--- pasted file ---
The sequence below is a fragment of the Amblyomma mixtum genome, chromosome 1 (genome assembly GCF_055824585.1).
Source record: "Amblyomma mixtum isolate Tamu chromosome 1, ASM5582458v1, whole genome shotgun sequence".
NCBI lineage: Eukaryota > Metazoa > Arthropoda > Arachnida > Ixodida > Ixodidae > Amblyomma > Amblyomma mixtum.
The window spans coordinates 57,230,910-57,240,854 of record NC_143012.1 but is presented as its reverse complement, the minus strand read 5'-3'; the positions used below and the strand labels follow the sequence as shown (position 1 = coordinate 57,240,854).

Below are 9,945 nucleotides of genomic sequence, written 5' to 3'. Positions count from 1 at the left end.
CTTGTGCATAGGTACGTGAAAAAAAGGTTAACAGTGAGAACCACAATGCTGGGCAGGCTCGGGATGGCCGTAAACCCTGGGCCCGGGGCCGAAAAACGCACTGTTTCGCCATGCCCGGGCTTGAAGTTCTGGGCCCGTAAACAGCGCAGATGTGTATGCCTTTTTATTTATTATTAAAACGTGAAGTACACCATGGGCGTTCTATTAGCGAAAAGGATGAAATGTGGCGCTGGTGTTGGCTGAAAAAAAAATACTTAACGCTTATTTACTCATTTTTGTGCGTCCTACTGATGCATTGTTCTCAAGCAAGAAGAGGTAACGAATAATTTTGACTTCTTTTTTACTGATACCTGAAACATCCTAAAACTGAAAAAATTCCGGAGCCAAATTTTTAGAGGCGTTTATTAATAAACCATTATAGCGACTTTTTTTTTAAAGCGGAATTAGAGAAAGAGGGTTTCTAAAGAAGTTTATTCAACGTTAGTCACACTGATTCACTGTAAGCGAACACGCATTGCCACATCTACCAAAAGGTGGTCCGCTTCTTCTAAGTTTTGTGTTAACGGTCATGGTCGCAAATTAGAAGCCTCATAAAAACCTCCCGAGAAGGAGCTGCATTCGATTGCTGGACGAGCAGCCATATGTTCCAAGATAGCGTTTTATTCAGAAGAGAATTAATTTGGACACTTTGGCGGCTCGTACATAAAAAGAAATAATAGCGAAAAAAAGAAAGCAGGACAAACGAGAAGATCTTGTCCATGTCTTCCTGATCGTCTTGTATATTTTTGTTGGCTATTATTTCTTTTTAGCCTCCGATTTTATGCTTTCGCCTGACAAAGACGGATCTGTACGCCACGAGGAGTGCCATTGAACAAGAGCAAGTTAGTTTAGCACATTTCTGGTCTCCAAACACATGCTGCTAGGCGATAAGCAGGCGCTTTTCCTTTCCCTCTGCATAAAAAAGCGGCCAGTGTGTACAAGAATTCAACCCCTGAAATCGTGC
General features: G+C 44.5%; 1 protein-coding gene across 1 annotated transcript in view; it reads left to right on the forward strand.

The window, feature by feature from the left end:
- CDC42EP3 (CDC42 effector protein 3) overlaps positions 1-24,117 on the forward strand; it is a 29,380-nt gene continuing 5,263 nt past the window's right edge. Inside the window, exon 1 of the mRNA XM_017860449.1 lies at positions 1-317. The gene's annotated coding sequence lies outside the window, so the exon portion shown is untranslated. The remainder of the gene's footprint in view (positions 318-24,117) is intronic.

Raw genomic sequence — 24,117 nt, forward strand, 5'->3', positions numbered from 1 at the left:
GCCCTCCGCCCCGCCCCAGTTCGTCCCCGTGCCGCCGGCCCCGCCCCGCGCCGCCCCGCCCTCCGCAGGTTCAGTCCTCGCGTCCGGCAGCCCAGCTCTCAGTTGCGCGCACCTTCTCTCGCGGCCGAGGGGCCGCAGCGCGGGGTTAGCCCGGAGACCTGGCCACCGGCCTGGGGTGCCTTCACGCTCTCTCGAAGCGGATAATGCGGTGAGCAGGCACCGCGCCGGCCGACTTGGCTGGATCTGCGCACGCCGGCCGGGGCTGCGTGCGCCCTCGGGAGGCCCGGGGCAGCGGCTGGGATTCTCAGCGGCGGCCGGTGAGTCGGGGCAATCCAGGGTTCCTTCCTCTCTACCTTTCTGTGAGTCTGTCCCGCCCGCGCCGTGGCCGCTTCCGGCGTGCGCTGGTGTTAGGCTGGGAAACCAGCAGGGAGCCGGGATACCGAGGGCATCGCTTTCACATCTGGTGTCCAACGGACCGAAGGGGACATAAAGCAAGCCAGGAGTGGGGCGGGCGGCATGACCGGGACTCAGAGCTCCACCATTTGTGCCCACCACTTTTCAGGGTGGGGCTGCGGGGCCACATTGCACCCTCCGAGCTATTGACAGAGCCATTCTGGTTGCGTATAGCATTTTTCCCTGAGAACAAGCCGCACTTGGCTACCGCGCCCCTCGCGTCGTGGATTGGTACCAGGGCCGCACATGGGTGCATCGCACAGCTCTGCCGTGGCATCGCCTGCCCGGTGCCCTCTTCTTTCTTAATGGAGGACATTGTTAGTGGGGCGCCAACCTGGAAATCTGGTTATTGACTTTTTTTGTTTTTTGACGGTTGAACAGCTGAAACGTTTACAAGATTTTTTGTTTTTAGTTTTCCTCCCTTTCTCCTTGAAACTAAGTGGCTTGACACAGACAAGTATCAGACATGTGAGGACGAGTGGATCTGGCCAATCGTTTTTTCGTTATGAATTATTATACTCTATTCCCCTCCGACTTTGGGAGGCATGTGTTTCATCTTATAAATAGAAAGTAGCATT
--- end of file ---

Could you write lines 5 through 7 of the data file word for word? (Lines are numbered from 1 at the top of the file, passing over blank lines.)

Below are 9,945 nucleotides of genomic sequence, written 5' to 3'. Positions count from 1 at the left end.
CTTGTGCATAGGTACGTGAAAAAAAGGTTAACAGTGAGAACCACAATGCTGGGCAGGCTCGGGATGGCCGTAAACCCTGGGCCCGGGGCCGAAAAACGCACTGTTTCGCCATGCCCGGGCTTGAAGTTCTGGGCCCGTAAACAGCGCAGATGTGTATGCCTTTTTATTTATTATTAAAACGTGAAGTACACCATGGGCGTTCTATTAGCGAAAAGGATGAAATGTGGCGCTGGTGTTGGCTGAAAAAAAAATACTTAACGCTTATTTACTCATTTTTGTGCGTCCTACTGATGCATTGTTCTCAAGCAAGAAGAGGTAACGAATAATTTTGACTTCTTTTTTACTGATACCTGAAACATCCTAAAACTGAAAAAATTCCGGAGCCAAATTTTTAGAGGCGTTTATTAATAAACCATTATAGCGACTTTTTTTTTAAAGCGGAATTAGAGAAAGAGGGTTTCTAAAGAAGTTTATTCAACGTTAGTCACACTGATTCACTGTAAGCGAACACGCATTGCCACATCTACCAAAAGGTGGTCCGCTTCTTCTAAGTTTTGTGTTAACGGTCATGGTCGCAAATTAGAAGCCTCATAAAAACCTCCCGAGAAGGAGCTGCATTCGATTGCTGGACGAGCAGCCATATGTTCCAAGATAGCGTTTTATTCAGAAGAGAATTAATTTGGACACTTTGGCGGCTCGTACATAAAAAGAAATAATAGCGAAAAAAAGAAAGCAGGACAAACGAGAAGATCTTGTCCATGTCTTCCTGATCGTCTTGTATATTTTTGTTGGCTATTATTTCTTTTTAGCCTCCGATTTTATGCTTTCGCCTGACAAAGACGGATCTGTACGCCACGAGGAGTGCCATTGAACAAGAGCAAGTTAGTTTAGCACATTTCTGGTCTCCAAACACATGCTGCTAGGCGATAAGCAGGCGCTTTTCCTTTCCCTCTGCATAAAAAAGCGGCCAGTGTGTACAAGAATTCAACCCCTGAAATCGTGC
General features: G+C 44.5%; 1 protein-coding gene across 1 annotated transcript in view; it reads left to right on the forward strand.